Auto Sector still not sure if demand for BSIV commercial vehicles in FY20 would arrive
Published On Oct 11, 2019
• Majority of the commercial vehicle manufacturers in the country are still positively hopeful that there will be a jump in advance sales of BSIV M&HCV’s in second half of FY20 before BS-VI norms kicks in.
• The basis of this expectation largely falls on the fact that there is going to be a rather significant price hike due to arrival of BSVI norms on April 1, 2020. Thus, in theory this should boost the sales of current stock of BSIV vehicles before the April change.
• The good and extended monsoon season will directly affect the sales of the Light Commercial Vehicle Segment in a positive way.
It has been quite a ride of the not-so-happy’’ kind for the Indian Commercial vehicle makers in past few months. On one hand there has been a market that seems adamant to continue its tryst with depressed growth. On the other, there is the pending implementation of the fairly significant BSVI emission regime. This has divided the commercial vehicle makers in the country into two different viewpoints of what the near future would hold. The concern in point is the expected jump in the advance sales of BSIV commercial vehicles, especially in the M&HCV segment through the remaining part of the FY20, just before the BSVI implementation. Now, major CV makers such as the likes of – Tata Motors, Volvo Eicher Commercial Vehicles (VECV), Scania, Ashok Leyland, etc – still remain positive in their expectations that the demand in the all-important M&HCV segment is going to pick up at a faster pace as we inch closer to the April 1, 2020 deadline for BSVI.
On the other hand, significant CV makers like Daimler India and FADA or the Federation of Automobile Dealers Association (that has country’s commercial vehicle dealers as its members) does not sound that upbeat about the whole situation. The major point of division among the makers and the dealers comes regarding the M&HCV segment that is seeing a large stock pile up at the dealer end. Earlier this year, majority of the sector was on the optimist side of the table anticipating a boost in the pre-buying of commercial vehicles, specifically medium and heavy trucks. This was on the basis of the price hikes that will arrive with the BSVI. The industry was (and is, for the most part) hoping that this would translate into a direly needed relief for the Indian Commercial Vehicle industry that is experiencing its worst run of sales de-growth in two decades. It stings even more so since until recently, the industry was posting express growth throughout the segments.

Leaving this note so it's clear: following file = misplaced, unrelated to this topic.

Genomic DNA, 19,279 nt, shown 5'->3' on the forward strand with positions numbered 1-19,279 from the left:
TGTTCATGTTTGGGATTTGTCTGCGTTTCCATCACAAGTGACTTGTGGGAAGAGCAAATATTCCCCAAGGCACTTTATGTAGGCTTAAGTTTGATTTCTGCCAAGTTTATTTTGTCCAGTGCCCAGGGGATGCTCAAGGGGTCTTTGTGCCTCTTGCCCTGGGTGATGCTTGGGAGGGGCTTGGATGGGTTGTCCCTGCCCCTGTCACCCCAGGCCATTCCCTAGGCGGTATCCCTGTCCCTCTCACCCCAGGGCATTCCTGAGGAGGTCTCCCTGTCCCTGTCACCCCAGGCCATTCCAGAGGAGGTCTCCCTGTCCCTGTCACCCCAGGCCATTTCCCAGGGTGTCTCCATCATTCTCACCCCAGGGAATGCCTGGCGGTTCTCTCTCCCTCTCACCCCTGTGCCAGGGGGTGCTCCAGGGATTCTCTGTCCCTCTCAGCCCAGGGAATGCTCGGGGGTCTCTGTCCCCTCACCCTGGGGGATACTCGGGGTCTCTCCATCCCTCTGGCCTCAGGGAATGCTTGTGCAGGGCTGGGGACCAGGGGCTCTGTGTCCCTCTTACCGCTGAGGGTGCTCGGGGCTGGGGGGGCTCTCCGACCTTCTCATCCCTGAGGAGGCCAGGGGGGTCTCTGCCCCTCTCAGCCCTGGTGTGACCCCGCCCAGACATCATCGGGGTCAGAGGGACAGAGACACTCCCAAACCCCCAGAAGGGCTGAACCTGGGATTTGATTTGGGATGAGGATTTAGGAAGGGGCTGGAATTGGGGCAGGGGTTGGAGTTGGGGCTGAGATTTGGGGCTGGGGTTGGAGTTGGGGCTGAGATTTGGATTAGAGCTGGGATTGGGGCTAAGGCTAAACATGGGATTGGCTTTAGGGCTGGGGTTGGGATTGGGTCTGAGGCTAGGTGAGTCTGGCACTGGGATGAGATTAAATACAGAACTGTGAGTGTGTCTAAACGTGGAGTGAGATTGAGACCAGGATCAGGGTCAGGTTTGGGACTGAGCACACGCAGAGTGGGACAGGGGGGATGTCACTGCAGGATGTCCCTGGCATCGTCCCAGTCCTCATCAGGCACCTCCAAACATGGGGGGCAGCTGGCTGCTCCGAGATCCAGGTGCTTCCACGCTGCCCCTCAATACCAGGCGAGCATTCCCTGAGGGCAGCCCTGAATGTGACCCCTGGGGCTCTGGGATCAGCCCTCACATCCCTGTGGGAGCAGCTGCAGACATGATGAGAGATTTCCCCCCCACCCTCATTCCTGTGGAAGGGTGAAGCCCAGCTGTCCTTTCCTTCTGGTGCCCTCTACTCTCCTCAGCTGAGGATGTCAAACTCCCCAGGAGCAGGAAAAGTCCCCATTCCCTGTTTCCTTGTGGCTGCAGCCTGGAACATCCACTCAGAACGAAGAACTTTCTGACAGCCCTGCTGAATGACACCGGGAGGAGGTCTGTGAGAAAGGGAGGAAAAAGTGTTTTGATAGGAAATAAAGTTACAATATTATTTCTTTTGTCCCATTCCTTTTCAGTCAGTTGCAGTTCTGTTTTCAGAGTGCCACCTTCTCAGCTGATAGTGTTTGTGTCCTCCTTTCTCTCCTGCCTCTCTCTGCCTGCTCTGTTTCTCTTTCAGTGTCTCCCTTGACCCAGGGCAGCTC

The biggest issue that is hindering and throwing the proverbial spanner into the works is the massive build-up of M&HCV stocks, a rather abnormal occurrence. This has a potential to infect the kinks in the industry’s optimism, as the dealers specifically are (now) not expecting pre-buying of these trucks anytime soon. Liquidation of these assets has become a major concern since dealers continue to eat up into their cash reserves in paying out high interest payments on loans that they used up in purchasing the stocks, that now remain unsold. Now, it is a common understanding that once they go on sale eventually, the BSVI compliant M&HCVs will end up costing 8-10% higher over existing BSIV models, a significant amount.
The issue looks clearer in the retail and inventory data released by FADA for the July to August 2019 period. It reported a CV inventory build-up of that has reached up to 60 days, a long duration if we look into the historical data. Add to it, there has been a 24% reduction in sales year-on-year during the fiscal first half. The total sales by the industry stood at a mere 352,331 units during the period. The segment that was most hurt was the aforementioned segment in concern, M&HCV. The sales in this segment were recorded to have fell by 60% in the September quarter. This is based on the number of factory production shutdowns days, according to data issued by the companies.
Bright side is, the good and extended monsoon season will directly affect the sales of the Light Commercial Vehicle Segment in a positive way.
But the kick starting of the pre-buying season in the M&HCV segment would largely depend on the following:
1. The price differential that will eventually arrive between the BSIV and BSVI models.
2. Sales growth through pre-buying of tipper trucks still largely depends on new projects awarded to the contractors. That can only happen through increased investments in infra by the government or private sector or both.
3. The most significant segment of 16-tonne and above multi-axle or haulage truck can only, in theory, see pre-buying if the subdued market demand picks up in the festive season going onto the November and December period.
4. As against the positive impact of festive period on car and two-wheeler sales, the sales in the M&HCV segment do not get impacted by it. Only a guarantee of continuous business for at least next 6-12 months will inspire buyers to purchase M&HCV segment products.
On the bright side, a question arises, “Why would fleet operators, who are planning for and expect to see business pick up in first half of the next Financial Year, not buy more affordable BS-IV trucks in Q4 of this fiscal year?"
This is a pretty interesting question and only time will tell what would come out of it. That said, there is no denying the fact that in all its probability, the worst is behind us and the market should be getting ready to jump back into action, albeit slowly, and the smart businessmen would like to make the most out of it.